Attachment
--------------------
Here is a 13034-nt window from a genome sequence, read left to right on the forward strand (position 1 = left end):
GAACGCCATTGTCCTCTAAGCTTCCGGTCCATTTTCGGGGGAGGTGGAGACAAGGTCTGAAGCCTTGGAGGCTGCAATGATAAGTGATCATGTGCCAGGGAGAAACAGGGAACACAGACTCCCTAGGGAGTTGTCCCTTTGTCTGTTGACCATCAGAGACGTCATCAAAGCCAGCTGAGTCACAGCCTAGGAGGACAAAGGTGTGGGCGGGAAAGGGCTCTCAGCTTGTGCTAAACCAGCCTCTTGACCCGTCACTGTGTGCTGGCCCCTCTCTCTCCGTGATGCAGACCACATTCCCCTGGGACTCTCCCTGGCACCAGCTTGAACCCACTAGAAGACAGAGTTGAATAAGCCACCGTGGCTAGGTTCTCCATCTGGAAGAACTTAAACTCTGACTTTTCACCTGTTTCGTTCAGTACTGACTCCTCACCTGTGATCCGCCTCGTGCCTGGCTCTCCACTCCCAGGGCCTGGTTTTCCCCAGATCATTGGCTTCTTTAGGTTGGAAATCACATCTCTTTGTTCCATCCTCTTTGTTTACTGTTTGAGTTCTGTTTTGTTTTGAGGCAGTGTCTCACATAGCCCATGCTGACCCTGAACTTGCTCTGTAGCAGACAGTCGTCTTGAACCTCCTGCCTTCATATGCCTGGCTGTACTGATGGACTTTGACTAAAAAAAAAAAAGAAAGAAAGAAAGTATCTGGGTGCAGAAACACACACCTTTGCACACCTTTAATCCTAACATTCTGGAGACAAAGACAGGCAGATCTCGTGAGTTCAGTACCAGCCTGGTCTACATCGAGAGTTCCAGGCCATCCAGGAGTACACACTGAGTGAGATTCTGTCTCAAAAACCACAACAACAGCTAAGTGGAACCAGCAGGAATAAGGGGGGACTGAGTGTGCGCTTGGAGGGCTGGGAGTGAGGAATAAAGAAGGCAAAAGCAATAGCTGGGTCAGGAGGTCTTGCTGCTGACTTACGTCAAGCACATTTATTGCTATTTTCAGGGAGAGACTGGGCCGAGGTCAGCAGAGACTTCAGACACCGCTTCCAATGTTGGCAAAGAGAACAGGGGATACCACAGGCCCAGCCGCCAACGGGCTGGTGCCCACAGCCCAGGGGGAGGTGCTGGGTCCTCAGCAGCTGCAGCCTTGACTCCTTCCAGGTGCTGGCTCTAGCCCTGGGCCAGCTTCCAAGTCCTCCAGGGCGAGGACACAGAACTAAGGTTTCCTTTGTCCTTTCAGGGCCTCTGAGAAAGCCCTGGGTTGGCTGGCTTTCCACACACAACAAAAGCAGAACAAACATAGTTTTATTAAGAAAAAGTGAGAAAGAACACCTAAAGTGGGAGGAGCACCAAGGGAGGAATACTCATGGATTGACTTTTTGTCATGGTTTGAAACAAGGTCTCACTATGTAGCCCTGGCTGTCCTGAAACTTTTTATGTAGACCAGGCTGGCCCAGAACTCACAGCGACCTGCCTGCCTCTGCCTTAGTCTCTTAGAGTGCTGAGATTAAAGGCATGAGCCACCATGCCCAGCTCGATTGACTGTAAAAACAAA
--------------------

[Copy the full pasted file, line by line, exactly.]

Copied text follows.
Here is a 13034-nt window from a genome sequence, read left to right on the forward strand (position 1 = left end):
GAACGCCATTGTCCTCTAAGCTTCCGGTCCATTTTCGGGGGAGGTGGAGACAAGGTCTGAAGCCTTGGAGGCTGCAATGATAAGTGATCATGTGCCAGGGAGAAACAGGGAACACAGACTCCCTAGGGAGTTGTCCCTTTGTCTGTTGACCATCAGAGACGTCATCAAAGCCAGCTGAGTCACAGCCTAGGAGGACAAAGGTGTGGGCGGGAAAGGGCTCTCAGCTTGTGCTAAACCAGCCTCTTGACCCGTCACTGTGTGCTGGCCCCTCTCTCTCCGTGATGCAGACCACATTCCCCTGGGACTCTCCCTGGCACCAGCTTGAACCCACTAGAAGACAGAGTTGAATAAGCCACCGTGGCTAGGTTCTCCATCTGGAAGAACTTAAACTCTGACTTTTCACCTGTTTCGTTCAGTACTGACTCCTCACCTGTGATCCGCCTCGTGCCTGGCTCTCCACTCCCAGGGCCTGGTTTTCCCCAGATCATTGGCTTCTTTAGGTTGGAAATCACATCTCTTTGTTCCATCCTCTTTGTTTACTGTTTGAGTTCTGTTTTGTTTTGAGGCAGTGTCTCACATAGCCCATGCTGACCCTGAACTTGCTCTGTAGCAGACAGTCGTCTTGAACCTCCTGCCTTCATATGCCTGGCTGTACTGATGGACTTTGACTAAAAAAAAAAAAGAAAGAAAGAAAGTATCTGGGTGCAGAAACACACACCTTTGCACACCTTTAATCCTAACATTCTGGAGACAAAGACAGGCAGATCTCGTGAGTTCAGTACCAGCCTGGTCTACATCGAGAGTTCCAGGCCATCCAGGAGTACACACTGAGTGAGATTCTGTCTCAAAAACCACAACAACAGCTAAGTGGAACCAGCAGGAATAAGGGGGGACTGAGTGTGCGCTTGGAGGGCTGGGAGTGAGGAATAAAGAAGGCAAAAGCAATAGCTGGGTCAGGAGGTCTTGCTGCTGACTTACGTCAAGCACATTTATTGCTATTTTCAGGGAGAGACTGGGCCGAGGTCAGCAGAGACTTCAGACACCGCTTCCAATGTTGGCAAAGAGAACAGGGGATACCACAGGCCCAGCCGCCAACGGGCTGGTGCCCACAGCCCAGGGGGAGGTGCTGGGTCCTCAGCAGCTGCAGCCTTGACTCCTTCCAGGTGCTGGCTCTAGCCCTGGGCCAGCTTCCAAGTCCTCCAGGGCGAGGACACAGAACTAAGGTTTCCTTTGTCCTTTCAGGGCCTCTGAGAAAGCCCTGGGTTGGCTGGCTTTCCACACACAACAAAAGCAGAACAAACATAGTTTTATTAAGAAAAAGTGAGAAAGAACACCTAAAGTGGGAGGAGCACCAAGGGAGGAATACTCATGGATTGACTTTTTGTCATGGTTTGAAACAAGGTCTCACTATGTAGCCCTGGCTGTCCTGAAACTTTTTATGTAGACCAGGCTGGCCCAGAACTCACAGCGACCTGCCTGCCTCTGCCTTAGTCTCTTAGAGTGCTGAGATTAAAGGCATGAGCCACCATGCCCAGCTCGATTGACTGTAAAAACAAA